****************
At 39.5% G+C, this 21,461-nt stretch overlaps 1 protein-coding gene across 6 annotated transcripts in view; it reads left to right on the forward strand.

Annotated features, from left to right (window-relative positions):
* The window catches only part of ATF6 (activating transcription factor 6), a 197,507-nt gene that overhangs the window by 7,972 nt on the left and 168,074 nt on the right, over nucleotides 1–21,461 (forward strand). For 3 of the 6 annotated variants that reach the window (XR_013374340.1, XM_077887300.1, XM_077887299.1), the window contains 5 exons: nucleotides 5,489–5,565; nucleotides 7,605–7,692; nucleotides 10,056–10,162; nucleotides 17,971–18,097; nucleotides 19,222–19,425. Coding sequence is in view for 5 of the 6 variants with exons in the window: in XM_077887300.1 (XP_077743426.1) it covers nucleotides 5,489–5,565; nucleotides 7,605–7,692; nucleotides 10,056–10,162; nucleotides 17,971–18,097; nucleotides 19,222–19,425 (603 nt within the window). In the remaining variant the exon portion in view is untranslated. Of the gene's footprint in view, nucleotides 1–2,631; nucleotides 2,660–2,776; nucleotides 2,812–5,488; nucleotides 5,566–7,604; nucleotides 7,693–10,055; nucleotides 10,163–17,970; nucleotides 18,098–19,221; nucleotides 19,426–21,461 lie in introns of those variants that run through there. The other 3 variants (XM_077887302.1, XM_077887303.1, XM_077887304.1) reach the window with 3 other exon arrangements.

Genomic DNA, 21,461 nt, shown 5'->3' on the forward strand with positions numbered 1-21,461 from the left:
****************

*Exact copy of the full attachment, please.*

At 39.5% G+C, this 21,461-nt stretch overlaps 1 protein-coding gene across 6 annotated transcripts in view; it reads left to right on the forward strand.

Annotated features, from left to right (window-relative positions):
* The window catches only part of ATF6 (activating transcription factor 6), a 197,507-nt gene that overhangs the window by 7,972 nt on the left and 168,074 nt on the right, over nucleotides 1–21,461 (forward strand). For 3 of the 6 annotated variants that reach the window (XR_013374340.1, XM_077887300.1, XM_077887299.1), the window contains 5 exons: nucleotides 5,489–5,565; nucleotides 7,605–7,692; nucleotides 10,056–10,162; nucleotides 17,971–18,097; nucleotides 19,222–19,425. Coding sequence is in view for 5 of the 6 variants with exons in the window: in XM_077887300.1 (XP_077743426.1) it covers nucleotides 5,489–5,565; nucleotides 7,605–7,692; nucleotides 10,056–10,162; nucleotides 17,971–18,097; nucleotides 19,222–19,425 (603 nt within the window). In the remaining variant the exon portion in view is untranslated. Of the gene's footprint in view, nucleotides 1–2,631; nucleotides 2,660–2,776; nucleotides 2,812–5,488; nucleotides 5,566–7,604; nucleotides 7,693–10,055; nucleotides 10,163–17,970; nucleotides 18,098–19,221; nucleotides 19,426–21,461 lie in introns of those variants that run through there. The other 3 variants (XM_077887302.1, XM_077887303.1, XM_077887304.1) reach the window with 3 other exon arrangements.

Genomic DNA, 21,461 nt, shown 5'->3' on the forward strand with positions numbered 1-21,461 from the left: